Most of the rods on the market today are designed to allow you to feel when a fish bites. The shaft of the rod is called a "blank" and when the rod is first manufactured the blank is made from fiberglass, graphite, or other materials. Each of these blanks has an action that is either: light, medium, medium/heavy, or heavy. The upper portion will also have an action that is either: extra light, light, or regular.

Both ends of the blank are assembled and the final result is a fishing rod, complete with a handle and guide. No matter what type of rod that you're using, the "action" of the rod will refer to the "blank". The action of the rod will have a great deal to do with the type of fishing that you're doing.

Tip #3: Holding your Rod Effectively

It's important that you learn to hold your rod effectively under any fishing conditions. You want to make sure that you maintain good control at all times without gripping too hard. You can adjust the power of your hold when you're in the middle of a cast. This will allow you to minimize the vibrations of each movement. With just a bit of practice you'll be able to increase the tightness at the same as you learn to relax your grip.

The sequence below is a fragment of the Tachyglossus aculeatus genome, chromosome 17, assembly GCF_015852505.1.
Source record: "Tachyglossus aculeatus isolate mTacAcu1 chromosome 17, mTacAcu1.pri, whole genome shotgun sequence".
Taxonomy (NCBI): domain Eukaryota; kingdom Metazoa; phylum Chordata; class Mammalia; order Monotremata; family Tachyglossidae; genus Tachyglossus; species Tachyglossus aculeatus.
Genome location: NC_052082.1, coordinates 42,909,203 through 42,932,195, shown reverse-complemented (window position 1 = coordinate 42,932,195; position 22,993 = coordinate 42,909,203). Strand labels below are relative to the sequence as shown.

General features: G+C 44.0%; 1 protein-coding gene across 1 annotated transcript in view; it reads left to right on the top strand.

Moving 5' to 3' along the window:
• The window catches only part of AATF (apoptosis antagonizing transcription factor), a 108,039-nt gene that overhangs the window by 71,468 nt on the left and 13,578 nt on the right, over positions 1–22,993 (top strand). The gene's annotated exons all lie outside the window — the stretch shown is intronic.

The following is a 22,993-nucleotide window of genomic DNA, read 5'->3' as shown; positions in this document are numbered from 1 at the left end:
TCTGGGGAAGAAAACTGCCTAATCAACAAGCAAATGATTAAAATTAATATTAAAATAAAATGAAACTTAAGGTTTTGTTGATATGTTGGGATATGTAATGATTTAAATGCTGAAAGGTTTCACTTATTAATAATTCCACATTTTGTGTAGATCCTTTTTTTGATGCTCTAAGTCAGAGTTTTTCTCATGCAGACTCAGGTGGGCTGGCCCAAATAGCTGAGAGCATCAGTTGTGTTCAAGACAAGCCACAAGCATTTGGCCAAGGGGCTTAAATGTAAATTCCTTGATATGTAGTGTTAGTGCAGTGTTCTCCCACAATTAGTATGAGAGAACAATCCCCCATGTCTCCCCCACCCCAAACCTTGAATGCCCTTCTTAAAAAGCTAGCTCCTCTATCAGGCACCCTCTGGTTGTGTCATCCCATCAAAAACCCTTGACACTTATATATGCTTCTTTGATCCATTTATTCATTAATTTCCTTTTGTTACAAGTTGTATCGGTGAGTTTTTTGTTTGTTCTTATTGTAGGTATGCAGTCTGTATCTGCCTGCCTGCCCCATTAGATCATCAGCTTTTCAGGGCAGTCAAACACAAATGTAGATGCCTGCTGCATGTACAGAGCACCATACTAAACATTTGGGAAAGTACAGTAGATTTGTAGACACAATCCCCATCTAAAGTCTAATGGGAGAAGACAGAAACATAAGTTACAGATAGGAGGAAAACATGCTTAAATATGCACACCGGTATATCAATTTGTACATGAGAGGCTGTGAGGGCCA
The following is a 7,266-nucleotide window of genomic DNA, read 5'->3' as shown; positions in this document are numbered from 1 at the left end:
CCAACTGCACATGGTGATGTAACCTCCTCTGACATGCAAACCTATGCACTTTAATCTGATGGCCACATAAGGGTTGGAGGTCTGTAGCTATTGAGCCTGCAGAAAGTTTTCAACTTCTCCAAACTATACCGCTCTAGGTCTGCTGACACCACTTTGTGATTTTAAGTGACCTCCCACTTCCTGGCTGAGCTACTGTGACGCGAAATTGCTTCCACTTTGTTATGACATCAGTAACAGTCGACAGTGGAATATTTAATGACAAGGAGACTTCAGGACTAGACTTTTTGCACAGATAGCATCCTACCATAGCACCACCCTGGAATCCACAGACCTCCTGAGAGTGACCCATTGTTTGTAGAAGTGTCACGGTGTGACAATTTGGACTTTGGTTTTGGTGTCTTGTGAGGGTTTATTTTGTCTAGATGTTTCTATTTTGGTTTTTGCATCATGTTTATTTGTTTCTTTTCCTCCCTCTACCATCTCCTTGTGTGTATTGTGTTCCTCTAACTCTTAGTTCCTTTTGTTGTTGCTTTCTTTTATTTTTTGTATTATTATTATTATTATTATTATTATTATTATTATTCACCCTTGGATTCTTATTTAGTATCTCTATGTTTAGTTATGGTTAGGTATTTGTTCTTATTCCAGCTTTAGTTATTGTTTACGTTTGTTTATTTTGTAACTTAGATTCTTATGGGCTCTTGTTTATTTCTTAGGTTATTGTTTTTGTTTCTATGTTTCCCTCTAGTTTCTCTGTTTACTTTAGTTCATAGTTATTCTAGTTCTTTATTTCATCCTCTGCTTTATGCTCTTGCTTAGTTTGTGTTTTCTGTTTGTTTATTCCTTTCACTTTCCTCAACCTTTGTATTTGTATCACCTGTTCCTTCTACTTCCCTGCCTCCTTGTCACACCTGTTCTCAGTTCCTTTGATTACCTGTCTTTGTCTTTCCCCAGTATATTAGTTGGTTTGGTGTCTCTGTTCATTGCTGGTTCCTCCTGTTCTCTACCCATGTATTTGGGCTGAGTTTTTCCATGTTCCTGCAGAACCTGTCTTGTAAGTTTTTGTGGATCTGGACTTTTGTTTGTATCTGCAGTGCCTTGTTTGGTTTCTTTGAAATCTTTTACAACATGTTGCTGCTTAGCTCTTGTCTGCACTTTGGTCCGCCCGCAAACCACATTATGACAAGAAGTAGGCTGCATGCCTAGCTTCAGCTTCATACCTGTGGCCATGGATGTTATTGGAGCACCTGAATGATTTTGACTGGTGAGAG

Tip #4: What do to with a Running Fish

Be prepared if a fish runs toward you. Stand on your toes and at the same time raise your rod up over your head as high as you can. Take the line and put it back over onto your second and third fingers of the hand that is holding the rod. Quickly strip the line to pull up on any slack.

If the fish starts to run away from you make sure that you keep the rod up high and slowly let out the line, letting it slide from your fingers. Be ready to palm the reel of the rod when the slack is entirely gone.

Tip #5: Best Bait Choices

Following is a list of some best bait choices as recommended by the experts:

Grubs: Grubs are small lures that are usually used to catch larger fish. Grubs are great for use in highland reservoirs where there is little cover for the fish. The grub is much like a bare jig head that has a soft plastic body to attach to the hook. You'll want to use them most often in clear water conditions.